Keeping our children safe from violence in school starts with how we treat our children at home and how we live. The society we have is the society we create by how we behave. It’s up to us to look at what we have, what we want and how we might achieve more suitable conditions.
It’s easy to throw money, if you have it, at children and buy them all the latest gadgets and amusements. What really counts with children is giving them the feeling that they are valuable to you; that they please you; that you enjoy their company; that, to you, they are people.
We hear parents moaning about how they are going to get through school holidays. What are they going to do with the children? In the past, children learnt to create their own world of entertainment, interacting with friends, siblings and their parents and adult relatives. In the process they learn how to relate to other people. The learnt when it was wise to leave somebody to deal with their own issues, when it was kind to offer support and help. Children learnt the boundaries of what is acceptable behaviour in society and they learnt skills which were necessary for their adult lives.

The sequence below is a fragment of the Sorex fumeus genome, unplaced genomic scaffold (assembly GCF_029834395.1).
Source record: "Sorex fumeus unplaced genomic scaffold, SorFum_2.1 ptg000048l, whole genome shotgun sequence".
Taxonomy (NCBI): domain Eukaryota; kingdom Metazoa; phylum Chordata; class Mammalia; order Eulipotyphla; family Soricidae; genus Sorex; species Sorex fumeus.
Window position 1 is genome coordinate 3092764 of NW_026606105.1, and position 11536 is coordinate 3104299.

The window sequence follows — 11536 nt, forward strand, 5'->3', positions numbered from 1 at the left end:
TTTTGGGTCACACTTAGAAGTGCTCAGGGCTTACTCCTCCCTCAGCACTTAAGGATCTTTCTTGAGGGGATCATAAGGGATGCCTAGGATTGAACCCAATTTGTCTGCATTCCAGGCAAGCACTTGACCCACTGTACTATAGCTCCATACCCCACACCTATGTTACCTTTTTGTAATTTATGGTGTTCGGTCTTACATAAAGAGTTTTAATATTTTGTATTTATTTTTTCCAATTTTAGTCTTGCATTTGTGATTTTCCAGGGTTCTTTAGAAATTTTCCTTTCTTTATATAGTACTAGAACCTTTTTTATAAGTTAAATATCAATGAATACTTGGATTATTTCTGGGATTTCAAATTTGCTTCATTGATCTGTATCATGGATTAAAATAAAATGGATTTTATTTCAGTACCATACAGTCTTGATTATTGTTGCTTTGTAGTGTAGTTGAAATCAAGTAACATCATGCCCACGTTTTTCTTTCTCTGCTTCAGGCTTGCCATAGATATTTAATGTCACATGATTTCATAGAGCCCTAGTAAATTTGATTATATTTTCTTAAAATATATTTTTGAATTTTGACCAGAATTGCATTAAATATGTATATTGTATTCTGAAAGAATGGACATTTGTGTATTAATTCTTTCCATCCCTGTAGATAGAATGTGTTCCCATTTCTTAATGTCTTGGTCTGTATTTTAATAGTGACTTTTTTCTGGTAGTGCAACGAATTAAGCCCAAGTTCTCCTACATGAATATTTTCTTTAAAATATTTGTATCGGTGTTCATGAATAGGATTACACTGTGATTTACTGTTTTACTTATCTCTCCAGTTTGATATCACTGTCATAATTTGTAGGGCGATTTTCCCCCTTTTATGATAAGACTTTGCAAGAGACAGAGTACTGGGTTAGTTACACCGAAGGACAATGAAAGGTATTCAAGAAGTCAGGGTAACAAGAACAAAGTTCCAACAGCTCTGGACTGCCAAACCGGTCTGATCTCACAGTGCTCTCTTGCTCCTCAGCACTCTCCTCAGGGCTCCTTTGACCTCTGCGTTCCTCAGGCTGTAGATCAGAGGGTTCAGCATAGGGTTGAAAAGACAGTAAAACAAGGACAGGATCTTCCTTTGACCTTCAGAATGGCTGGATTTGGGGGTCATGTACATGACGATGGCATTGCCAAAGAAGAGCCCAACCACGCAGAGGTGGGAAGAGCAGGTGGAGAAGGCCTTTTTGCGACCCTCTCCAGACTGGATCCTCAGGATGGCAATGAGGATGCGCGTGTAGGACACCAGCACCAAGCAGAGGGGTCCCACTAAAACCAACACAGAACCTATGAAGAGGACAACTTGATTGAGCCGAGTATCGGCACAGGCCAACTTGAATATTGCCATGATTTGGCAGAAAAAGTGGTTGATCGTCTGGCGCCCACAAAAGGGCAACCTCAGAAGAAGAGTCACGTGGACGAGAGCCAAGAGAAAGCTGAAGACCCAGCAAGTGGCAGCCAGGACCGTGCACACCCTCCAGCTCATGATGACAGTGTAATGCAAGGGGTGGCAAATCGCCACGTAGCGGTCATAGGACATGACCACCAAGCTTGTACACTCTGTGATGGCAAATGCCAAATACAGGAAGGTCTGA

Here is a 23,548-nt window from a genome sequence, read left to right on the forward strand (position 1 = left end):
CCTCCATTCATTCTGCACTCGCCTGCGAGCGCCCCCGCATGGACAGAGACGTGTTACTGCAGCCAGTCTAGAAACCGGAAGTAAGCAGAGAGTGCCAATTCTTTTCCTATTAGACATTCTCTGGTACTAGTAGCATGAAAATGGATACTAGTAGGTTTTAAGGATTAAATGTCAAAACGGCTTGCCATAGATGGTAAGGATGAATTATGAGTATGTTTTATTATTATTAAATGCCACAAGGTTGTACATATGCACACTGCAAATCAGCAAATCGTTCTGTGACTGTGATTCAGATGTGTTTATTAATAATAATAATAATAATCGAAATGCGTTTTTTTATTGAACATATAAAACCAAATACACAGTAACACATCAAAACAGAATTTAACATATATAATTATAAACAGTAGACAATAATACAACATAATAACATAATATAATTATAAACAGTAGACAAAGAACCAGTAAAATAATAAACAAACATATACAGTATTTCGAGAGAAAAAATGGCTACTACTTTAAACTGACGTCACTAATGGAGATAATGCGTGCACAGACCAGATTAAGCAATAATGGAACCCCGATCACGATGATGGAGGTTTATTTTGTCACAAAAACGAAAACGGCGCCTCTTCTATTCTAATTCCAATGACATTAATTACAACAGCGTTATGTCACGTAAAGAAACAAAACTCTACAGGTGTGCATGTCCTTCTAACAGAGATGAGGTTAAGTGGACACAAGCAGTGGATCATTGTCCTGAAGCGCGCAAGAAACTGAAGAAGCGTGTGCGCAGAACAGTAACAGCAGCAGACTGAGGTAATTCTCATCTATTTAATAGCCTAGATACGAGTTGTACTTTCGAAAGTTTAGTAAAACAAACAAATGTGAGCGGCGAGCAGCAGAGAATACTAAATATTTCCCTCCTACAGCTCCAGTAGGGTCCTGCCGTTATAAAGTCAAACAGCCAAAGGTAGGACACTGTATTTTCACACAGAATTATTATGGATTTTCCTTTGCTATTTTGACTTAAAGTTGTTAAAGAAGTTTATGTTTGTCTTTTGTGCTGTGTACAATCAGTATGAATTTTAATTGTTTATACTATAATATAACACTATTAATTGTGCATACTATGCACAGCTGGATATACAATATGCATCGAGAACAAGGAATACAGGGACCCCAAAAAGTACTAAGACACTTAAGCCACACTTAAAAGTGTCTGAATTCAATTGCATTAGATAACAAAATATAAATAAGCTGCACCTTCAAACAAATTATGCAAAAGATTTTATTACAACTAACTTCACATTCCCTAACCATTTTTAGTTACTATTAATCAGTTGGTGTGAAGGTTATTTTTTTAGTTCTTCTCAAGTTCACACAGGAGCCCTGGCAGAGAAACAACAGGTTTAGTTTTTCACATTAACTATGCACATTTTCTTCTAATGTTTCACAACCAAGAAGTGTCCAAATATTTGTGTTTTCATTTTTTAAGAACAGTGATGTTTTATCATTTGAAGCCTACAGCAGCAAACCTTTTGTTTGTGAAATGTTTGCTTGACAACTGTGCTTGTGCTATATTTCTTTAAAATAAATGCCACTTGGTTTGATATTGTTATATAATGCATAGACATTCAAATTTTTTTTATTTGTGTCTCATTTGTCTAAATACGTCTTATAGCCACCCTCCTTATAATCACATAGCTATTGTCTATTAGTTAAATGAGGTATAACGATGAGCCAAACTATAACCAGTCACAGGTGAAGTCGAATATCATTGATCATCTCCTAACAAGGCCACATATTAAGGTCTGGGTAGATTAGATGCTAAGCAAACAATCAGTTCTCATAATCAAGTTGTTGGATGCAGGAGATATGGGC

Nowadays many children interact with a computer and are isolated, developing some strange ideas about the human condition and their own part in it. It is difficult to know anything about other people if you only relate to a machine.
To achieve a society where treating children well is possible, adults also need support. The modern world is frightening in it’s complexity and sense of threat. Are we really about to be annihilated by terrorists or can we assume that what passes for normal life will carry on. Anxiety about being able to earn enough money to live, to pay the bills, to cover health costs is a continual issue for parents. Pressure to be fashionable is something we can do without.
How we live, our expectations, aspirations and beliefs all affect our lives. Perhaps now is the time to consider if there are small changes we can make in our own lifestyles which will ensure our children are not isolated emotionally. Nearly all the children who have committed violence on a large scale in schools have been isolated children who have developed some strange ideas. When we are not sure how to do this, it is possible to talk to others about how they manage and distil from what you hear, what you think is sensible to do.
It is not a sign of weakness to re-evaluate how we live and to look at what might be done. It is an empowering action of doing things for ourselves which will improve our lot. If we want changes or improvements it is up to us to make them.